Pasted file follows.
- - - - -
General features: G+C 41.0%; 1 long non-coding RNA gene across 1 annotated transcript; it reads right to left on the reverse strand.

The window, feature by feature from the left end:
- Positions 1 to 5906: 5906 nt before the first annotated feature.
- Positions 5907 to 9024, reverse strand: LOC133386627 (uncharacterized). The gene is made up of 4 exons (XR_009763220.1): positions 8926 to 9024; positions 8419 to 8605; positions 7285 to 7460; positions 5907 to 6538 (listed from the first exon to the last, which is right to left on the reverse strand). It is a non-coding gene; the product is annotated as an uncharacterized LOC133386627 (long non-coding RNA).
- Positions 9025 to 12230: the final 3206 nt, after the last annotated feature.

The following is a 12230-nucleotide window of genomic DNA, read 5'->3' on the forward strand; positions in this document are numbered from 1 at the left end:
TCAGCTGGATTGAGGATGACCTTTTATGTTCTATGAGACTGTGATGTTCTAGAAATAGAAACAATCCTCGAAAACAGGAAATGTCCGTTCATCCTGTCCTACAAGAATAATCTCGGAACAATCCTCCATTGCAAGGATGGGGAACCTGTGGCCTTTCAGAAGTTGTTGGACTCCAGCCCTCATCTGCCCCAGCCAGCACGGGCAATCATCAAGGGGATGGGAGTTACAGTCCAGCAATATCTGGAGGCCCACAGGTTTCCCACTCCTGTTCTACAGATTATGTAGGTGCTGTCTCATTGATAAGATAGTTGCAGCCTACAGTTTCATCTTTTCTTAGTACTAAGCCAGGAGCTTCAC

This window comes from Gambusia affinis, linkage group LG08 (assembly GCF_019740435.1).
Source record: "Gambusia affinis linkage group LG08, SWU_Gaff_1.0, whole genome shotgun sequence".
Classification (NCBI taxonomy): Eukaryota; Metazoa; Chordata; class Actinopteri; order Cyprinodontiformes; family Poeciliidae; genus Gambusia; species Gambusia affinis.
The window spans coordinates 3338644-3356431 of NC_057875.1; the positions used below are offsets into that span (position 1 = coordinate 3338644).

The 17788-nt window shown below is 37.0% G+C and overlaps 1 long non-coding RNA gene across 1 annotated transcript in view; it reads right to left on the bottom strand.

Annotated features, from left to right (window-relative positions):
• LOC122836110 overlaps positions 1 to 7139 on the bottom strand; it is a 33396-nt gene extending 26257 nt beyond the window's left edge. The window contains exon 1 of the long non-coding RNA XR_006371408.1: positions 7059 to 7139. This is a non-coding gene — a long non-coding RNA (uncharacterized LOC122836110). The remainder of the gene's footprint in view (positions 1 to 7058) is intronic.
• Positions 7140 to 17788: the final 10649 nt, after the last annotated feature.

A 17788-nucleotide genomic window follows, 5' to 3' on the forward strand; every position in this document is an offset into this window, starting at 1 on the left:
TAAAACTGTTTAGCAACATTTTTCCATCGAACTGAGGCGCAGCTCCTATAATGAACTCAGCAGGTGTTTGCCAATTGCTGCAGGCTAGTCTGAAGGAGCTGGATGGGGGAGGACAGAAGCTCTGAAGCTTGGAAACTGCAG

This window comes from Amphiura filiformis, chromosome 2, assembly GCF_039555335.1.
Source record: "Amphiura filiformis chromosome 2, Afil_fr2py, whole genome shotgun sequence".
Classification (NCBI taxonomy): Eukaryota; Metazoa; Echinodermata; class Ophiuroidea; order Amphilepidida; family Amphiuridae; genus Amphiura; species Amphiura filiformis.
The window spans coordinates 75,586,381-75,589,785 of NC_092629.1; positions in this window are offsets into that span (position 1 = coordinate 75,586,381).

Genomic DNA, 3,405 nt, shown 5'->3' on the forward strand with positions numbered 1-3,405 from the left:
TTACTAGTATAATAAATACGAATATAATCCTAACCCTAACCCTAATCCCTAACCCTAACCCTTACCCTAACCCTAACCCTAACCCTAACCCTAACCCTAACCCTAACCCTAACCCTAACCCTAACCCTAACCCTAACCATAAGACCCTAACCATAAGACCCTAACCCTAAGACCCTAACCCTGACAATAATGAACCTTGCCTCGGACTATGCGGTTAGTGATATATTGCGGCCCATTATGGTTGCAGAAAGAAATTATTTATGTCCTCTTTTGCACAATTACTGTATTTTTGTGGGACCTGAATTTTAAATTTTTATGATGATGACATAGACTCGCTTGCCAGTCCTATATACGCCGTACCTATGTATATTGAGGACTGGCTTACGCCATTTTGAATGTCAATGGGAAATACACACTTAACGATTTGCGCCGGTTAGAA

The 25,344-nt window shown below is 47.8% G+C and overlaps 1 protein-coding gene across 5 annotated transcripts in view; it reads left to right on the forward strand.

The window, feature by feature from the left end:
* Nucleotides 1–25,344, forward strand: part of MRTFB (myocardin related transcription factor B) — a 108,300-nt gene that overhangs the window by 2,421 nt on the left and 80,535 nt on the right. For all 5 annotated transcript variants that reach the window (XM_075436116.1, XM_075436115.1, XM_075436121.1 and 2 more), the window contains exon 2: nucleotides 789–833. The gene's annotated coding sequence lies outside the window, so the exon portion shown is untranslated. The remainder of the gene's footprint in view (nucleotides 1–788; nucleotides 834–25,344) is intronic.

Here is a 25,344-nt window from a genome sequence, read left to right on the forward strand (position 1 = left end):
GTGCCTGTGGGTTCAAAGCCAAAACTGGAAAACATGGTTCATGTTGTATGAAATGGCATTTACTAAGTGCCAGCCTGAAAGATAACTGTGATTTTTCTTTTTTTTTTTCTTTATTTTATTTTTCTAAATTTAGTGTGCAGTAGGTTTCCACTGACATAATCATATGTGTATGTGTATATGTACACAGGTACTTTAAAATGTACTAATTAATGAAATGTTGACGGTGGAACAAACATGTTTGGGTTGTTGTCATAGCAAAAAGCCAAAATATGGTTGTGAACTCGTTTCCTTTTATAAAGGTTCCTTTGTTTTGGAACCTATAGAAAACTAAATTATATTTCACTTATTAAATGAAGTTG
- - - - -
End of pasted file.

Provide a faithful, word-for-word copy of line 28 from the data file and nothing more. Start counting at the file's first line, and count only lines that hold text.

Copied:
GTGCCTGTGGGTTCAAAGCCAAAACTGGAAAACATGGTTCATGTTGTATGAAATGGCATTTACTAAGTGCCAGCCTGAAAGATAACTGTGATTTTTCTTTTTTTTTTTCTTTATTTTATTTTTCTAAATTTAGTGTGCAGTAGGTTTCCACTGACATAATCATATGTGTATGTGTATATGTACACAGGTACTTTAAAATGTACTAATTAATGAAATGTTGACGGTGGAACAAACATGTTTGGGTTGTTGTCATAGCAAAAAGCCAAAATATGGTTGTGAACTCGTTTCCTTTTATAAAGGTTCCTTTGTTTTGGAACCTATAGAAAACTAAATTATATTTCACTTATTAAATGAAGTTG